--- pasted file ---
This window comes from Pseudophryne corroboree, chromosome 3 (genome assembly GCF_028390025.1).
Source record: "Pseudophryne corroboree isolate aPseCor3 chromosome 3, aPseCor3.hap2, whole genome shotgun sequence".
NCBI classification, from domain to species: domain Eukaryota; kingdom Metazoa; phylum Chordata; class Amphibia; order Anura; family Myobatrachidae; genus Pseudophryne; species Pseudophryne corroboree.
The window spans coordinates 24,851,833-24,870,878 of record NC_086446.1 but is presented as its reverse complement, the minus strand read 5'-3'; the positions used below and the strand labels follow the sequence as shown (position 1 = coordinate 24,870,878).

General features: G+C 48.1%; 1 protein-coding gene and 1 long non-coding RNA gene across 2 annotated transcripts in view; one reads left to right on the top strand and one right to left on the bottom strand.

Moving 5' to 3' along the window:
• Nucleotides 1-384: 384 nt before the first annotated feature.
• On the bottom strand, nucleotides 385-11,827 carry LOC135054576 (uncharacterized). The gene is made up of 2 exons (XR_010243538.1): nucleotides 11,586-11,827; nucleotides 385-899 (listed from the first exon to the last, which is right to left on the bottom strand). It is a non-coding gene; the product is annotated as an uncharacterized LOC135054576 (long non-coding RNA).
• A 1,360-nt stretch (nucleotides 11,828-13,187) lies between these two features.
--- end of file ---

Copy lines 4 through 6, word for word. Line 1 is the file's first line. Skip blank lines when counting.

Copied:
The window spans coordinates 24,851,833-24,870,878 of record NC_086446.1 but is presented as its reverse complement, the minus strand read 5'-3'; the positions used below and the strand labels follow the sequence as shown (position 1 = coordinate 24,870,878).

General features: G+C 48.1%; 1 protein-coding gene and 1 long non-coding RNA gene across 2 annotated transcripts in view; one reads left to right on the top strand and one right to left on the bottom strand.

Moving 5' to 3' along the window: